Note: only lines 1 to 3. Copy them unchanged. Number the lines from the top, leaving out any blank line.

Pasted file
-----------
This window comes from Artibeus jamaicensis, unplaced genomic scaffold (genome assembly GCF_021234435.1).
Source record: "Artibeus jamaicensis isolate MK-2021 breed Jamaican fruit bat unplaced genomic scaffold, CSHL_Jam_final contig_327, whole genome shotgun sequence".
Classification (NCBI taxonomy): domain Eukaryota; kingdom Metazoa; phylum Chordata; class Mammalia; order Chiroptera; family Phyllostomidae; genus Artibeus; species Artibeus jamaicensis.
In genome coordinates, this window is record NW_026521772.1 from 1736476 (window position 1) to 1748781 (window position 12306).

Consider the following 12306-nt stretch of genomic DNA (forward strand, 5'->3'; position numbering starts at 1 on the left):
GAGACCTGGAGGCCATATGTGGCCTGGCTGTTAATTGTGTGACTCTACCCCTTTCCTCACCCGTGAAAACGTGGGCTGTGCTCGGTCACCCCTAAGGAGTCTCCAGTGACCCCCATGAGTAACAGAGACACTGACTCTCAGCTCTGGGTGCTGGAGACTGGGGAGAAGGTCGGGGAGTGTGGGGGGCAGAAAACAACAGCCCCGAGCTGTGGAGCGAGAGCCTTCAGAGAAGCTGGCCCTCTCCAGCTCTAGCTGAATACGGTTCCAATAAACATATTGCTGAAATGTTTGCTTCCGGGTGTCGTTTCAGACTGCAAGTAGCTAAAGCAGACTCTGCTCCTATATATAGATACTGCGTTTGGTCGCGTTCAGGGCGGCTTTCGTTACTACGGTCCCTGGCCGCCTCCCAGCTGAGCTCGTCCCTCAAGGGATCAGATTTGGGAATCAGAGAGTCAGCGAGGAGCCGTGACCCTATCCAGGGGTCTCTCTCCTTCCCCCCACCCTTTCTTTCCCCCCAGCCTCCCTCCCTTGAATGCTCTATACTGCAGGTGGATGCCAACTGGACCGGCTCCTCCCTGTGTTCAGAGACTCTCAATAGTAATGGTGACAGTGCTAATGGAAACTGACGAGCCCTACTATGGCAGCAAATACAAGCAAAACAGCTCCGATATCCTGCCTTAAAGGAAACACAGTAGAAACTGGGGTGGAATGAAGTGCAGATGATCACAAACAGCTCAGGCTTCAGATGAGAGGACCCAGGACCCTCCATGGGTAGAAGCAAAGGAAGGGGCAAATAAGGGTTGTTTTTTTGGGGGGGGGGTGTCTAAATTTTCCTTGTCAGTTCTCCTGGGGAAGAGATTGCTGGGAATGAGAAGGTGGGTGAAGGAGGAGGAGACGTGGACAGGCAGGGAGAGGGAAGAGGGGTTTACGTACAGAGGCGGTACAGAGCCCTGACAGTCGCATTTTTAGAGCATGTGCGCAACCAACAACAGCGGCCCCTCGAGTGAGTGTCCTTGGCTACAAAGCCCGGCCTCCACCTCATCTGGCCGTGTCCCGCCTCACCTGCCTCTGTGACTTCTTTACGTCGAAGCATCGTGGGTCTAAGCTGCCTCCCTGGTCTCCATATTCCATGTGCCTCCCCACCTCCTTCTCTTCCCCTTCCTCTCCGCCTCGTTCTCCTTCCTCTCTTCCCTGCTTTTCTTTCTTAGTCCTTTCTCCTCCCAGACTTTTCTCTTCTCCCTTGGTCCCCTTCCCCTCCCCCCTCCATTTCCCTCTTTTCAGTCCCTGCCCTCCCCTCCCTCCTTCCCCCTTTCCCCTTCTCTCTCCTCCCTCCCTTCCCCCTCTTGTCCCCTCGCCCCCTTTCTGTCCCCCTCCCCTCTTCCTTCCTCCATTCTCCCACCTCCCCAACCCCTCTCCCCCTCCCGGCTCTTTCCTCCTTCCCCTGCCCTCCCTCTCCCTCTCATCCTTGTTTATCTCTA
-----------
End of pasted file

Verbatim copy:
This window comes from Artibeus jamaicensis, unplaced genomic scaffold (genome assembly GCF_021234435.1).
Source record: "Artibeus jamaicensis isolate MK-2021 breed Jamaican fruit bat unplaced genomic scaffold, CSHL_Jam_final contig_327, whole genome shotgun sequence".
Classification (NCBI taxonomy): domain Eukaryota; kingdom Metazoa; phylum Chordata; class Mammalia; order Chiroptera; family Phyllostomidae; genus Artibeus; species Artibeus jamaicensis.